What I am about to share in this blog post may be thrown in the “too much information” basket. For the blokes who read my blog, I recommend that it should be thrown in the too much information basket and suggest you do not read beyond this sentence.
For the rest of you though, this blog post may just be a catalyst for a life changing experience where your menstruation cycle is concerned.
I received an email from a friend about the menstrual cup and having never heard of it before I clicked on the link and learned it was a silicone bell shaped product that ‘collected’ the blood rather than absorbed it and was an eco-friendlier alternative to the tampon (my feminine hygiene product of choice). As a sustainable life styler I was intrigued.
However as I was in Thailand at the time, I continued enjoying my holiday, giving the menstrual cup no more thought.
And then a week or two later, whilst still on holiday, I received another email. This time from The Diva Cup, a company producing a brand of the menstrual cup. As a believer of fate, I decided that I would have to give it a go. If only to ensure that the universe knew I had acknowledged its signs.
After choosing size 1 for under 30’s and child free (size 2 is for mothers and the over 30’s) I received the product beautifully boxed with a cotton bag for safe keeping. I was itching to try it and once my period came, I finally had the opportunity to use it.
At first I was apprehensive. I had read and re-read the instructions that came with the box. I read Live Journal reviews on The Diva Cup. I read the FAQ’s on The Diva Cup website. I was as ready as I would ever be. And I remembered how nervous and anxious I was when I moved from the sanitary pad (I can’t believe I ever used those uncomfortable inconvenient pads!) to the tampon so I reminded myself that this would be a similar learning curve but once learned, I would never look back.
So on my very first attempt, on the first day of my period; I think I spent about an hour in the bathroom trying to get the cup in. My partner tells me it was no more than 15 minutes. I must have read and re-read the instructions. I washed my hands thoroughly. I fold the cup twice over forming a “C” and I inserted it, trying not to insert it too high up in case I damaged my insides or couldn’t get reach it again. And then for the next 6 hours, I didn’t feel any pain, I didn’t feel any discomfort, actually I didn’t feel anything at all! It was like I didn’t even have my period. The best thing was that I didn’t even have to remove it when I went to pee. It was wonderful!
But then I had to get it out because I wanted to check that it wasn’t going to overflow. So I tried to get it out. And I tried. And tried. I started to panic. My fingers couldn’t get to it. I was pushing and pushing with my kegel muscles like the instructions recommended I should do, but I’d get close to grasping the tip and then it would go up beyond reach again. I blamed myself for being so unfit down there. It also felt weird trying to get it out. I could feel my insides! I thought I might hurt myself with one of my fingernails. I felt like such a prude and many of you who know me know that prudish is not a word that one would use to describe me!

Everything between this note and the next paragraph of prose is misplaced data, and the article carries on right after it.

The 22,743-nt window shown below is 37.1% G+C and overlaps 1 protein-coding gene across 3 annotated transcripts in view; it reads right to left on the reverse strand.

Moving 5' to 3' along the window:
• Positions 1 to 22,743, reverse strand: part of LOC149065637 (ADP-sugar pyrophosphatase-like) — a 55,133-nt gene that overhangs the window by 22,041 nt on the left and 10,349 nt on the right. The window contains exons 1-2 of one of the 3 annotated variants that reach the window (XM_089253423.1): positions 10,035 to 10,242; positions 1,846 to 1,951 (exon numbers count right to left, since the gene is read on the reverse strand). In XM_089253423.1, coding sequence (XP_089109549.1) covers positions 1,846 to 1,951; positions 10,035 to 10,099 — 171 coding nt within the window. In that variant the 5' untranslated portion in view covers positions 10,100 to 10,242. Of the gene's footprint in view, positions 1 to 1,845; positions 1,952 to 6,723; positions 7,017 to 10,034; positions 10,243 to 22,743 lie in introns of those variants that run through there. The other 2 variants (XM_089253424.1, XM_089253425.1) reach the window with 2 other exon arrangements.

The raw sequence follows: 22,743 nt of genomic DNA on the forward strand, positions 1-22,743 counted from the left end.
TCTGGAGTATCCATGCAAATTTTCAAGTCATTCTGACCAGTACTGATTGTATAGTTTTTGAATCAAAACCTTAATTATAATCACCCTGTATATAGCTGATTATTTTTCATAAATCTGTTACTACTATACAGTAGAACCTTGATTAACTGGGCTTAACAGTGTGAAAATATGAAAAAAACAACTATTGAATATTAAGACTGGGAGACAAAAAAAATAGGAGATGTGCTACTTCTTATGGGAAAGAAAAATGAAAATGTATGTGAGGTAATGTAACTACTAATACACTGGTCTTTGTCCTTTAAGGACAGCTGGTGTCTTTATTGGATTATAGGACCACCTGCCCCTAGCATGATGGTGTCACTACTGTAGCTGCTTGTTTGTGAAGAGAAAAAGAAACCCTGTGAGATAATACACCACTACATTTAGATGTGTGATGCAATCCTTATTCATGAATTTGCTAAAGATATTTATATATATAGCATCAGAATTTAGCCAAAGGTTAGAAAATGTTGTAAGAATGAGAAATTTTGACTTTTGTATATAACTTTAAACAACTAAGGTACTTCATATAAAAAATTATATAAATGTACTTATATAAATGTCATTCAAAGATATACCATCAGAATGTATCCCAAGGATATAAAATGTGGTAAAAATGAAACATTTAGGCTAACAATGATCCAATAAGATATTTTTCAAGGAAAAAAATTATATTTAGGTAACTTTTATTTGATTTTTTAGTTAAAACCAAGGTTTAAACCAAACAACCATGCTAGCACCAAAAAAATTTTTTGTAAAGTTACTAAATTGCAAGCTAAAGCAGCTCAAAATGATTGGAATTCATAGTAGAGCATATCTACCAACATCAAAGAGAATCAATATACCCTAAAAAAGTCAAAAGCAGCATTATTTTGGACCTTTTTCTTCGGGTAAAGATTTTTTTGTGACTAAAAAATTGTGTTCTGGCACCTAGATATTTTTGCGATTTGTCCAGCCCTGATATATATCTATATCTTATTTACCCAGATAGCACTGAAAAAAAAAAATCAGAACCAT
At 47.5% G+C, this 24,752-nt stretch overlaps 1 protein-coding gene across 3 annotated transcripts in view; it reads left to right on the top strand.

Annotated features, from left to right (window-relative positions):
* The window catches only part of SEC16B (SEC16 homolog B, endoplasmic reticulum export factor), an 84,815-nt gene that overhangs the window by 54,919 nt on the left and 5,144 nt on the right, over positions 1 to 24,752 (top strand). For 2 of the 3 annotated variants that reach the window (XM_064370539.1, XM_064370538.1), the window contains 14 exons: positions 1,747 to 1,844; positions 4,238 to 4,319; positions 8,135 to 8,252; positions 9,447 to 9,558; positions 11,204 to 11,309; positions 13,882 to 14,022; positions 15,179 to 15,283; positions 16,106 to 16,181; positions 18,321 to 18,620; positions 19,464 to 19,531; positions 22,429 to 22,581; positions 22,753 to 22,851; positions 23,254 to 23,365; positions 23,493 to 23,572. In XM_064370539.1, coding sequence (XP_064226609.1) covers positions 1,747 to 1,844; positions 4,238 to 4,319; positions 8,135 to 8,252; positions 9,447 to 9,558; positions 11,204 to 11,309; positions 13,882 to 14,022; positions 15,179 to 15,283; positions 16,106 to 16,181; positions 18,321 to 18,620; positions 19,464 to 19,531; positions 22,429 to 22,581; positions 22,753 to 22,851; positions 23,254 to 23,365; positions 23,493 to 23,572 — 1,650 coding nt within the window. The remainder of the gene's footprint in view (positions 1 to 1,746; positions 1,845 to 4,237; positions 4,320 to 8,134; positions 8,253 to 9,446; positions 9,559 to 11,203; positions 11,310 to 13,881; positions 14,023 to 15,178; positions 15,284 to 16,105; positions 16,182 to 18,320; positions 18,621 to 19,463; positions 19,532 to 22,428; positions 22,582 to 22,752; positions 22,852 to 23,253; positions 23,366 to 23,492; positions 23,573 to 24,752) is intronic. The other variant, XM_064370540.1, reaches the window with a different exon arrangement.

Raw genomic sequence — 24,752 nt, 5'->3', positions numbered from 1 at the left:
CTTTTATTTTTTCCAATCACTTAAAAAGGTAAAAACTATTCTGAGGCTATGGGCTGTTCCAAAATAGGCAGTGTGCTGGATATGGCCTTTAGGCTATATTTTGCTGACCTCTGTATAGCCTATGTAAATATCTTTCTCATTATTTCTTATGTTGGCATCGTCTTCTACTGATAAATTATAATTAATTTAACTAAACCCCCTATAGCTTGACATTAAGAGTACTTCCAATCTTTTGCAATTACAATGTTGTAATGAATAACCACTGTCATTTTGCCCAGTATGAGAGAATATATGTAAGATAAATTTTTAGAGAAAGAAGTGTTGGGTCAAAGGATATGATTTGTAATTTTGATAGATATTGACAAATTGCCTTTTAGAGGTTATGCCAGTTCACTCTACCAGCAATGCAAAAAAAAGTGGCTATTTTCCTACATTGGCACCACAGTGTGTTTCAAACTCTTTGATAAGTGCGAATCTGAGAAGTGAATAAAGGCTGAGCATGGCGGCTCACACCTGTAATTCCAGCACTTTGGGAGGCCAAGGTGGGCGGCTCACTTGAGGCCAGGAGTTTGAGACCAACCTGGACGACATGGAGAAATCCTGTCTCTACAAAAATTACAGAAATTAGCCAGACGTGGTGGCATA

After the first attempt to get it out I thought I’d wait until I was calmer and not so stressed. From what I had read, I knew that it would be safe to keep the cup in there for up to 24 hours if need be. I had another 18 hours to figure it all out. But I knew I had less time than this because the first day of my period is often the heaviest and I didn’t want it leaking!
I waited another 2 hours before I tried to remove it again. I read the instructions again (it stated “don’t panic!”), more FAQ’s and live journal posts. I then spotted advice in a Diva Cup live journal forum from another first time user about getting one foot up on the toilet seat as the most comfortable position to remove the cup. I tried it and used my kegel muscles to push and this time it worked! I had some reservations with emptying the cup out in the toilet and rinsing it under the tap. But I had to do it. And just like changing a baby’s diaper, it’s something you get used to and don’t even think twice about.
So for the rest of my cycle, it was pretty smooth sailing. I used a panty liner for the second and third days as I had to go to work and I didn’t want any leakages. It did leak a little but only as I realised I hadn’t put it in far enough and rotated it enough to form a good seal. After that, it was a piece of cake.
I no longer have to purchase tampons and have worked out that I will save $60 each year in the cost of tampons and as the Diva cup is reusable for up to 10 years I’d be saving myself a small fortune. I am also helping to save the environment as I won’t be disposing 20 tampons each month for those 10 years. The kegel exercises are also keeping me that extra fit and healthy. I have peace of mind in a product that is BPA, plastic, latex, and chemical free. And although I spend a little longer in the bathroom than I used to, at least I don’t have to worry about not packing enough tampons!
So now I am a Diva Cup convert. And the great people at The Diva Cup are hoping you will be too and are offering the chance to win a Diva Cup menstrual cup to one lucky Eco Warrior Princess reader. For your chance to win, you will need to subscribe to this blog and post a comment below telling us in 25 words or less, why you would like to win the Diva Cup. Competition closes 5pm August 24th 2012. Good luck!